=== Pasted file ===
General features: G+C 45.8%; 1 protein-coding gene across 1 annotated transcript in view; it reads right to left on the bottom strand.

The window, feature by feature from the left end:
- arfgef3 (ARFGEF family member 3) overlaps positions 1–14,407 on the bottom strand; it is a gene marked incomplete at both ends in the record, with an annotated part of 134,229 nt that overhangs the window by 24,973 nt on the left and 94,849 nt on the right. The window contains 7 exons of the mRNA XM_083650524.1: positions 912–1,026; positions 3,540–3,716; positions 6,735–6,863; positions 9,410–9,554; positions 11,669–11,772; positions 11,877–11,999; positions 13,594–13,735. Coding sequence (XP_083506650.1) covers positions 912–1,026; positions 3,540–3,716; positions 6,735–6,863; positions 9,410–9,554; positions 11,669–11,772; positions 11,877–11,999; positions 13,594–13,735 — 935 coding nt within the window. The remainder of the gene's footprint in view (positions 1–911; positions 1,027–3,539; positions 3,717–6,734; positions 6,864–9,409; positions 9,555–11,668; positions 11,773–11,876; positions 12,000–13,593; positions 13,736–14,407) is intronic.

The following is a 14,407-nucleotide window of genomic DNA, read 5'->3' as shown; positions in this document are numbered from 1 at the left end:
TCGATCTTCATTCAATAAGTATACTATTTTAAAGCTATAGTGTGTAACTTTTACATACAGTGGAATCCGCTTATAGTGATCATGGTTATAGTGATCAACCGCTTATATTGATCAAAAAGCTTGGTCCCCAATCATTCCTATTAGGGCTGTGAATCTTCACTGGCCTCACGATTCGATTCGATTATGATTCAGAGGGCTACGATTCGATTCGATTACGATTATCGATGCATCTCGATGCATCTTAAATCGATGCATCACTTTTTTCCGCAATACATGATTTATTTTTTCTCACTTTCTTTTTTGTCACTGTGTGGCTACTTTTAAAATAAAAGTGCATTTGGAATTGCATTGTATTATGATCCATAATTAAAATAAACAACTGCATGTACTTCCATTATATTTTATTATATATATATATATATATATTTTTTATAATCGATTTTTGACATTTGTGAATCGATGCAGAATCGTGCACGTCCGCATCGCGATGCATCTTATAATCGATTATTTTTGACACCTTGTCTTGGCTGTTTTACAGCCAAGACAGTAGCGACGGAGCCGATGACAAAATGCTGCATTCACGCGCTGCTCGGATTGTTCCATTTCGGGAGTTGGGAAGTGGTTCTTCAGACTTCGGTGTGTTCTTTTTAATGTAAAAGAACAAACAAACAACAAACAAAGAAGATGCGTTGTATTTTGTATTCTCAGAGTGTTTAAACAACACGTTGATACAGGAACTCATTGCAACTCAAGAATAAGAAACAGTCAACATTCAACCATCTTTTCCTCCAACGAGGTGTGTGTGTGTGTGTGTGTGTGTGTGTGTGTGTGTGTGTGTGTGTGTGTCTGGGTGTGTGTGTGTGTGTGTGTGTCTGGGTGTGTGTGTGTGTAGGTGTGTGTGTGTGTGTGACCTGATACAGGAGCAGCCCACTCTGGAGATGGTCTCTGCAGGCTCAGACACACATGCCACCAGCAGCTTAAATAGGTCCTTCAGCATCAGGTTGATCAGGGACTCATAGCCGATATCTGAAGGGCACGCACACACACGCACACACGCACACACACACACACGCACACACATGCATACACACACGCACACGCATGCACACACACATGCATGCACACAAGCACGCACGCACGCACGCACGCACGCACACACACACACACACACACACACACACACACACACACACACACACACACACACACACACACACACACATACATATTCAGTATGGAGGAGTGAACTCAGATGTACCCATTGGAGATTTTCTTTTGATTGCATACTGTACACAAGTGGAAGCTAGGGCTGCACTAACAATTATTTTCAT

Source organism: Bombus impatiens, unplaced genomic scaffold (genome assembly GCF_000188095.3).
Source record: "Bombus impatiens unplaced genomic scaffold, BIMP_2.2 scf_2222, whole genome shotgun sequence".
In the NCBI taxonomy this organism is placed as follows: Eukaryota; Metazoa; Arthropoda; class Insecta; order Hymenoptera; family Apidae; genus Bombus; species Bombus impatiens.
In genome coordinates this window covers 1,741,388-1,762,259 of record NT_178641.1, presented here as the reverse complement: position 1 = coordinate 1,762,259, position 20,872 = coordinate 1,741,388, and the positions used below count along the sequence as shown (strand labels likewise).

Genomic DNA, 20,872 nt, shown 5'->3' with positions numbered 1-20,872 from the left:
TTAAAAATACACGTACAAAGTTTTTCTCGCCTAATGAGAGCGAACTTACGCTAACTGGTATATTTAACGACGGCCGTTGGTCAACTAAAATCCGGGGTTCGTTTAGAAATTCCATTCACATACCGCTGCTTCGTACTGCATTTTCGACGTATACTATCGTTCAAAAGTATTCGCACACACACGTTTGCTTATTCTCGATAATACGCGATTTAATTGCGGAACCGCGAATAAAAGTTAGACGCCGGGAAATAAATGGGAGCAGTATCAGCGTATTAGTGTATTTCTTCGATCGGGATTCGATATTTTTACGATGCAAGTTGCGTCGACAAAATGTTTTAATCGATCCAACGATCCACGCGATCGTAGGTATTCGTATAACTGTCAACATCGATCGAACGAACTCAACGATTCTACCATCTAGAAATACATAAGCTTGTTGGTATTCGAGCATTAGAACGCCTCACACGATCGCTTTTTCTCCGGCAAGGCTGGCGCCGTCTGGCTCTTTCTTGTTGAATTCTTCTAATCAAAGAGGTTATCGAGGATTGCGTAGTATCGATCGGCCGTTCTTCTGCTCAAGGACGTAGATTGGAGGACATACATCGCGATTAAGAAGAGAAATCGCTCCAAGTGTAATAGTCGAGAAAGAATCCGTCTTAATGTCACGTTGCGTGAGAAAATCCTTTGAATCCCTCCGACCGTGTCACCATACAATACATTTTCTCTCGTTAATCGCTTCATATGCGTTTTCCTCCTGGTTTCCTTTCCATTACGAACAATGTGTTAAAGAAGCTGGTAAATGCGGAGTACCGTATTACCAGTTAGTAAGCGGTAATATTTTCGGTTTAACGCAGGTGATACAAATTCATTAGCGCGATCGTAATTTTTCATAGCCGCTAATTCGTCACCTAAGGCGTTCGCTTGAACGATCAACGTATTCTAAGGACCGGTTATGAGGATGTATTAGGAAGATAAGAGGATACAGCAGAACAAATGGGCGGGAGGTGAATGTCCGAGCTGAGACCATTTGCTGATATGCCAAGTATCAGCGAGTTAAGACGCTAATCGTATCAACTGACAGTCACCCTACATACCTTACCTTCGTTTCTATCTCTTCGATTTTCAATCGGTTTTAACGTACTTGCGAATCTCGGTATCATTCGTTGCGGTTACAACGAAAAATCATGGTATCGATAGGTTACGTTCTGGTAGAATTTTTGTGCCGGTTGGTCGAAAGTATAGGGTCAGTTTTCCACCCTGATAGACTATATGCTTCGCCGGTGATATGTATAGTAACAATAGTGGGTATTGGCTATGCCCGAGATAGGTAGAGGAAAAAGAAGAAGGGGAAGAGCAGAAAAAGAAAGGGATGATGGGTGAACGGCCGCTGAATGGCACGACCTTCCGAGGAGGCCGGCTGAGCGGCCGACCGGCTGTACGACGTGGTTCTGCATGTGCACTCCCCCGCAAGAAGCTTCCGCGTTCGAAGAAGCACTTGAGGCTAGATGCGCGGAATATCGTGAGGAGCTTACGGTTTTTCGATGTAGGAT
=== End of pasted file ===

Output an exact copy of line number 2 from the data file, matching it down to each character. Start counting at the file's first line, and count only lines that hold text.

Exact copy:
The window, feature by feature from the left end: